Girl Planting seeds

A Tribute to Don Imus

Don_Imus_1Children’s Health Defense joins parents of vaccine-injured children and advocates for health freedom in remembering the life of Don Imus, a media maverick in taking on uncomfortable topics that most in the mainstream press avoid or shut down altogether. His commitment to airing all sides of controversial issues became apparent to the autism community in 2005 and 2006 as the Combating Autism Act (CAA) was being discussed in Congress. The Act, which was ultimately signed into law by George W. Bush in December of 2006, created unprecedented friction among parents of vaccine-injured children and members of Congress; parents insisted that part of the bill’s billion-dollar funding be directed towards environmental causes of autism including vaccines, while most U.S. Senators and Representatives tried to sweep any such connections under the rug.
 
Don became a favorite among parents as he resolutely demanded answers from his Imus in the Morning guests as to where they stood on the issue of autism and what they planned to do to find answers for the rapidly growing number of families affected by the diagnosis. He frequently hosted vaccine safety proponents during this time including David Kirby, author of Evidence of Harm, and elected officials who had a hand in crafting and promoting the CAA’s passage such as then-Senators Rick Santorum and Chris Dodd, allowing no one to merely dodge his vaccine-safety questions.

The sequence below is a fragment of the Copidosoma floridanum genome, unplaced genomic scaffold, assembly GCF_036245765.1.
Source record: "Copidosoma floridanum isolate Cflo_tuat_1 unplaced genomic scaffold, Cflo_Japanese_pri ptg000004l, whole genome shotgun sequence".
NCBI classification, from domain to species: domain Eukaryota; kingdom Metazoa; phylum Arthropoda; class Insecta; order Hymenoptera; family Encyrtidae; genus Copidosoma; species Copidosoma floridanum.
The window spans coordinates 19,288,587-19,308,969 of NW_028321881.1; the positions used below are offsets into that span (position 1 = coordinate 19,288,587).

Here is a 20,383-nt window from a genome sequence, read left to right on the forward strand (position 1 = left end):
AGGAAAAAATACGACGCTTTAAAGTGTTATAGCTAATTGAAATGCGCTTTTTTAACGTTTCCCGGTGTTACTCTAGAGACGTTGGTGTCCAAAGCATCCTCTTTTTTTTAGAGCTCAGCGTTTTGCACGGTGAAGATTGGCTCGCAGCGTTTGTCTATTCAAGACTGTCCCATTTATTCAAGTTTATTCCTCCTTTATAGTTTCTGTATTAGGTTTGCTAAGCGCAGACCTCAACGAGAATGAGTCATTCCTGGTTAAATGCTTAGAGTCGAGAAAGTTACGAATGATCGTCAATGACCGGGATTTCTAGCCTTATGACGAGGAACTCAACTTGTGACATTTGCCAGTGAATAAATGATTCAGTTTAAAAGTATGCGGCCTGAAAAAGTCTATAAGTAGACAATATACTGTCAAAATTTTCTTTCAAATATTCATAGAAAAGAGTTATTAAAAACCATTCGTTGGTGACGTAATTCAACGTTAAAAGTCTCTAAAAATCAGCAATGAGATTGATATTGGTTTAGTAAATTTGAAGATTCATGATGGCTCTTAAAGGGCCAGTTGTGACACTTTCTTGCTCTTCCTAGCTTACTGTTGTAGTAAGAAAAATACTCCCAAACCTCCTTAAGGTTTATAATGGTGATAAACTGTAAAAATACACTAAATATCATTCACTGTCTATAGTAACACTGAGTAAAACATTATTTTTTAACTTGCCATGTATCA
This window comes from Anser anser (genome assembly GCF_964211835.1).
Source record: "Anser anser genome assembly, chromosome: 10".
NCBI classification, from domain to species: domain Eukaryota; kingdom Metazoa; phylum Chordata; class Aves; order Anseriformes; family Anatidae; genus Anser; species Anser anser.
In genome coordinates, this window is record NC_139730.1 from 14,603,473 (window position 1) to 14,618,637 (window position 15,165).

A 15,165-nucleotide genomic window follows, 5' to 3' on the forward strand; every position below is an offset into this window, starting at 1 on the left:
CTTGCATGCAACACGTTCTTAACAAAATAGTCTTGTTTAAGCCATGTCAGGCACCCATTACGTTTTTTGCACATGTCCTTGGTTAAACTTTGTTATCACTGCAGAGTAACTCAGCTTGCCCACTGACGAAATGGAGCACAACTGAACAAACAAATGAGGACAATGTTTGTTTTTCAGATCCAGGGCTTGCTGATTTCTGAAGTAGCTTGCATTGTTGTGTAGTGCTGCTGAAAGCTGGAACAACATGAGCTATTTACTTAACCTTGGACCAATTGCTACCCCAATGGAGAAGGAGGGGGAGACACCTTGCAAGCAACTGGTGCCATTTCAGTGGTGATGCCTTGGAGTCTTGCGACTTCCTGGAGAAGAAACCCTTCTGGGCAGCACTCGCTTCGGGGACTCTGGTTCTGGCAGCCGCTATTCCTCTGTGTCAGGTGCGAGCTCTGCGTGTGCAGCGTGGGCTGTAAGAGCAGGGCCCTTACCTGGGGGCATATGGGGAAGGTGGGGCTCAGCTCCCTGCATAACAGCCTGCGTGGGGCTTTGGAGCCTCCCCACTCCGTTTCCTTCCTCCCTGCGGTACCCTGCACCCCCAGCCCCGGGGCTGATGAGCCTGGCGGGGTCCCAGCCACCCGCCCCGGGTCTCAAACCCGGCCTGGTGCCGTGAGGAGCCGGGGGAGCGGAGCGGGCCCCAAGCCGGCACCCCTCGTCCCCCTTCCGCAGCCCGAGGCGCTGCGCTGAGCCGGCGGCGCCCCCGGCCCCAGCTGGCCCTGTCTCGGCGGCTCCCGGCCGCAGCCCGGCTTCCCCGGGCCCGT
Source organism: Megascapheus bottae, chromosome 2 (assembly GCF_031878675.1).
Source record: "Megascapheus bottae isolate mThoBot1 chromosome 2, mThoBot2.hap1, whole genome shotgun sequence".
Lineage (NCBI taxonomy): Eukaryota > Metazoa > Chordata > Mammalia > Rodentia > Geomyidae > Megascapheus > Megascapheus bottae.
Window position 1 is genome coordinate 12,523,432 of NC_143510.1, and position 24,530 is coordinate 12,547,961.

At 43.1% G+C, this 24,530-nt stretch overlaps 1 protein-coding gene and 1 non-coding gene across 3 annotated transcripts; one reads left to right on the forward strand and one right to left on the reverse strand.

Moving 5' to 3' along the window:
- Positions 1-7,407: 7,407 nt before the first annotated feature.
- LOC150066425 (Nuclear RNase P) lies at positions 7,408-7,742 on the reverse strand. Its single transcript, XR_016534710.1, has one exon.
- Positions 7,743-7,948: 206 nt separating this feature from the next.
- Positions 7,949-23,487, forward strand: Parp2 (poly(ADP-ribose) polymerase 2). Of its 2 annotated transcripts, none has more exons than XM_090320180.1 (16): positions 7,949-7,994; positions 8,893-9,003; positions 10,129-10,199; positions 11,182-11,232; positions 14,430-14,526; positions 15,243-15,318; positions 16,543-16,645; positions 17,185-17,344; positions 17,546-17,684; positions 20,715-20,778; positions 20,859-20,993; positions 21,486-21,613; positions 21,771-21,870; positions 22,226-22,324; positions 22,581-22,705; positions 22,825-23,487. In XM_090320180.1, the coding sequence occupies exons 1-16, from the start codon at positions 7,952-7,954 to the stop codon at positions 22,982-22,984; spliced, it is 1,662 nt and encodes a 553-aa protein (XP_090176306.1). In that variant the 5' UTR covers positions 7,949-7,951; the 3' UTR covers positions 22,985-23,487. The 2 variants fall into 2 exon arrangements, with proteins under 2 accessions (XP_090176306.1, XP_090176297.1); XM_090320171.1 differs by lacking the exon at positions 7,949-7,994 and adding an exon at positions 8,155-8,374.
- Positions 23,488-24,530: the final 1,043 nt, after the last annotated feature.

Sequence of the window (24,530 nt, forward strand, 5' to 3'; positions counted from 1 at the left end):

Long time children’s health advocates will remember the protracted skirmish between Imus and Representative Joe Barton of Texas who chaired the Energy and Commerce Committee in 2006. The CAA needed to clear Barton’s committee before going to the full House for a vote, and Barton was opposed to directing funds towards environmental factors in the development of autism. After being called out numerous times on consecutive Imus in the Morning broadcasts, Barton was finally shamed into submission in providing what parents of children with autism wanted.
 
Due in large part to the efforts of Don Imus and his wife Deirdre, the Combatting Autism bill was passed through the Senate and House with a Senate colloquy and House statement specifically including environmental language instructing federal agencies to study vaccines in the development of autism.
 
Thankfully, Don’s advocacy didn’t stop when the bill was passed. He was a committed soldier to the cause, remaining an integral part of the autism advocacy community for many years, raising the questions that our federal officials should be asking. Don kept the autism issue in the hearts and minds of the millions who listened to his show. He and Deirdre continued their steadfast questioning of environmental insults that affect children’s health until his death.
 
While all of us with Children’s Health Defense mourn the loss of a true icon in our community, we remain forever grateful for having had the friendship and support of Don Imus.
 

 

 

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